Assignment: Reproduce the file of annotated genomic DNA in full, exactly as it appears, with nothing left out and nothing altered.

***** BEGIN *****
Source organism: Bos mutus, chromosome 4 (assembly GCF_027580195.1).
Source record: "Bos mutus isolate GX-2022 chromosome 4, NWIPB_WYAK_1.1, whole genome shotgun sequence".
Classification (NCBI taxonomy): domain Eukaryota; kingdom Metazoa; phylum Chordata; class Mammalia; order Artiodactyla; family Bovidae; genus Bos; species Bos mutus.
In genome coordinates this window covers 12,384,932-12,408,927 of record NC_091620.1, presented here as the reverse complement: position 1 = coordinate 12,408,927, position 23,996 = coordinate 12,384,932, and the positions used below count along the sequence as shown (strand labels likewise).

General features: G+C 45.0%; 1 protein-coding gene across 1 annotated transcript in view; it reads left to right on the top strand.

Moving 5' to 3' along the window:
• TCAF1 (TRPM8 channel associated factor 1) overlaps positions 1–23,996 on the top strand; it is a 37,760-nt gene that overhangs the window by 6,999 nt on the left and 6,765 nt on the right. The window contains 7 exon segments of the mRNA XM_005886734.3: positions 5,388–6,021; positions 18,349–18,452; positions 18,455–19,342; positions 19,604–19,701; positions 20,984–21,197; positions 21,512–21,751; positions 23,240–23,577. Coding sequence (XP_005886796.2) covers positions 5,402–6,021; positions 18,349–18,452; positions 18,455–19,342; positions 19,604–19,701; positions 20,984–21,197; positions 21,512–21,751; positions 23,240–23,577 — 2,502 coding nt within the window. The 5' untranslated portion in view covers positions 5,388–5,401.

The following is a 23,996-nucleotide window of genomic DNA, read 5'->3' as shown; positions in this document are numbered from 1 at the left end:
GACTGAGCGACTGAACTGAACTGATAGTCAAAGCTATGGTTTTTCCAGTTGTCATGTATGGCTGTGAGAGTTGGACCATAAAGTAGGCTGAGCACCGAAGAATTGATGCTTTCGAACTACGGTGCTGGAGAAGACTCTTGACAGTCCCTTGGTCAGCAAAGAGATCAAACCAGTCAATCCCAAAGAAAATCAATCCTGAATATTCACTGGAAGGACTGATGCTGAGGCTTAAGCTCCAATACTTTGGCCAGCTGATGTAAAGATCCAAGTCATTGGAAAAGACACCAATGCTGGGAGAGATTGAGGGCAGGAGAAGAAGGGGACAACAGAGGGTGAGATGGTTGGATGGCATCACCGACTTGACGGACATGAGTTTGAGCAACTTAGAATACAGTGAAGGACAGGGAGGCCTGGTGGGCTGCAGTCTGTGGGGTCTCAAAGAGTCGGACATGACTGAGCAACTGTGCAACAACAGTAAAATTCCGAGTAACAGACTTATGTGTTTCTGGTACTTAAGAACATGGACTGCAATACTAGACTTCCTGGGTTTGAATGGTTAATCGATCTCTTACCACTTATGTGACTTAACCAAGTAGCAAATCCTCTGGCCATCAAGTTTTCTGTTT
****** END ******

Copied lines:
Source organism: Bos mutus, chromosome 4 (assembly GCF_027580195.1).
Source record: "Bos mutus isolate GX-2022 chromosome 4, NWIPB_WYAK_1.1, whole genome shotgun sequence".
Classification (NCBI taxonomy): domain Eukaryota; kingdom Metazoa; phylum Chordata; class Mammalia; order Artiodactyla; family Bovidae; genus Bos; species Bos mutus.
In genome coordinates this window covers 12,384,932-12,408,927 of record NC_091620.1, presented here as the reverse complement: position 1 = coordinate 12,408,927, position 23,996 = coordinate 12,384,932, and the positions used below count along the sequence as shown (strand labels likewise).

General features: G+C 45.0%; 1 protein-coding gene across 1 annotated transcript in view; it reads left to right on the top strand.

Moving 5' to 3' along the window:
• TCAF1 (TRPM8 channel associated factor 1) overlaps positions 1–23,996 on the top strand; it is a 37,760-nt gene that overhangs the window by 6,999 nt on the left and 6,765 nt on the right. The window contains 7 exon segments of the mRNA XM_005886734.3: positions 5,388–6,021; positions 18,349–18,452; positions 18,455–19,342; positions 19,604–19,701; positions 20,984–21,197; positions 21,512–21,751; positions 23,240–23,577. Coding sequence (XP_005886796.2) covers positions 5,402–6,021; positions 18,349–18,452; positions 18,455–19,342; positions 19,604–19,701; positions 20,984–21,197; positions 21,512–21,751; positions 23,240–23,577 — 2,502 coding nt within the window. The 5' untranslated portion in view covers positions 5,388–5,401.

The following is a 23,996-nucleotide window of genomic DNA, read 5'->3' as shown; positions in this document are numbered from 1 at the left end:
GACTGAGCGACTGAACTGAACTGATAGTCAAAGCTATGGTTTTTCCAGTTGTCATGTATGGCTGTGAGAGTTGGACCATAAAGTAGGCTGAGCACCGAAGAATTGATGCTTTCGAACTACGGTGCTGGAGAAGACTCTTGACAGTCCCTTGGTCAGCAAAGAGATCAAACCAGTCAATCCCAAAGAAAATCAATCCTGAATATTCACTGGAAGGACTGATGCTGAGGCTTAAGCTCCAATACTTTGGCCAGCTGATGTAAAGATCCAAGTCATTGGAAAAGACACCAATGCTGGGAGAGATTGAGGGCAGGAGAAGAAGGGGACAACAGAGGGTGAGATGGTTGGATGGCATCACCGACTTGACGGACATGAGTTTGAGCAACTTAGAATACAGTGAAGGACAGGGAGGCCTGGTGGGCTGCAGTCTGTGGGGTCTCAAAGAGTCGGACATGACTGAGCAACTGTGCAACAACAGTAAAATTCCGAGTAACAGACTTATGTGTTTCTGGTACTTAAGAACATGGACTGCAATACTAGACTTCCTGGGTTTGAATGGTTAATCGATCTCTTACCACTTATGTGACTTAACCAAGTAGCAAATCCTCTGGCCATCAAGTTTTCTGTTT